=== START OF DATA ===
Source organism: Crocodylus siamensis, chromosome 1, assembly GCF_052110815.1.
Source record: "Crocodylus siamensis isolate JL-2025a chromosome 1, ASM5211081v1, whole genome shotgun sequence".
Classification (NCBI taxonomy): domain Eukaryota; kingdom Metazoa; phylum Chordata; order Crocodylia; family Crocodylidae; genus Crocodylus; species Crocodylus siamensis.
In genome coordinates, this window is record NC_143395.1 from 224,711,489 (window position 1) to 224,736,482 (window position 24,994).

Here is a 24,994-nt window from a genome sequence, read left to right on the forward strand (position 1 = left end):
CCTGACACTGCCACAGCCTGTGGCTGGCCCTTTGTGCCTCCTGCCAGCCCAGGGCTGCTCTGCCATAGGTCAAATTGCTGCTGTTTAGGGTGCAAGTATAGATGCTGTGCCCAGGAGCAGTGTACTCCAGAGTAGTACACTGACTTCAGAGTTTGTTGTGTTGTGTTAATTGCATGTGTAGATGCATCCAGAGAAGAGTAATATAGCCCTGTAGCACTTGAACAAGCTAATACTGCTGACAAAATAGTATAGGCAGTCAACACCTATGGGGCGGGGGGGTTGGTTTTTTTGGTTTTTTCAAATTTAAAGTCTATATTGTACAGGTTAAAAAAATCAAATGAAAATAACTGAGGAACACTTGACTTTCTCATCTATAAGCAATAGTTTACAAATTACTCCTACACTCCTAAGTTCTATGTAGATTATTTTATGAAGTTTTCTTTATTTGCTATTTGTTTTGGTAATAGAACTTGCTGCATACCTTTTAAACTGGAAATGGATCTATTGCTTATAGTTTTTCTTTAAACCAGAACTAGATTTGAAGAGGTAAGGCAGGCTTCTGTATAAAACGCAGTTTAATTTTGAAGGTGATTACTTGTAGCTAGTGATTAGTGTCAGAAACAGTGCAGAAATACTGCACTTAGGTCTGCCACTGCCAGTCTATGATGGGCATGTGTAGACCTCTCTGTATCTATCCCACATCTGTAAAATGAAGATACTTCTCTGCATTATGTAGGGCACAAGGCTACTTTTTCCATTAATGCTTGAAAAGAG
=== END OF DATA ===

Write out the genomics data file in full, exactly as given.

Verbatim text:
Source organism: Crocodylus siamensis, chromosome 1, assembly GCF_052110815.1.
Source record: "Crocodylus siamensis isolate JL-2025a chromosome 1, ASM5211081v1, whole genome shotgun sequence".
Classification (NCBI taxonomy): domain Eukaryota; kingdom Metazoa; phylum Chordata; order Crocodylia; family Crocodylidae; genus Crocodylus; species Crocodylus siamensis.
In genome coordinates, this window is record NC_143395.1 from 224,711,489 (window position 1) to 224,736,482 (window position 24,994).

Here is a 24,994-nt window from a genome sequence, read left to right on the forward strand (position 1 = left end):
CCTGACACTGCCACAGCCTGTGGCTGGCCCTTTGTGCCTCCTGCCAGCCCAGGGCTGCTCTGCCATAGGTCAAATTGCTGCTGTTTAGGGTGCAAGTATAGATGCTGTGCCCAGGAGCAGTGTACTCCAGAGTAGTACACTGACTTCAGAGTTTGTTGTGTTGTGTTAATTGCATGTGTAGATGCATCCAGAGAAGAGTAATATAGCCCTGTAGCACTTGAACAAGCTAATACTGCTGACAAAATAGTATAGGCAGTCAACACCTATGGGGCGGGGGGGTTGGTTTTTTTGGTTTTTTCAAATTTAAAGTCTATATTGTACAGGTTAAAAAAATCAAATGAAAATAACTGAGGAACACTTGACTTTCTCATCTATAAGCAATAGTTTACAAATTACTCCTACACTCCTAAGTTCTATGTAGATTATTTTATGAAGTTTTCTTTATTTGCTATTTGTTTTGGTAATAGAACTTGCTGCATACCTTTTAAACTGGAAATGGATCTATTGCTTATAGTTTTTCTTTAAACCAGAACTAGATTTGAAGAGGTAAGGCAGGCTTCTGTATAAAACGCAGTTTAATTTTGAAGGTGATTACTTGTAGCTAGTGATTAGTGTCAGAAACAGTGCAGAAATACTGCACTTAGGTCTGCCACTGCCAGTCTATGATGGGCATGTGTAGACCTCTCTGTATCTATCCCACATCTGTAAAATGAAGATACTTCTCTGCATTATGTAGGGCACAAGGCTACTTTTTCCATTAATGCTTGAAAAGAG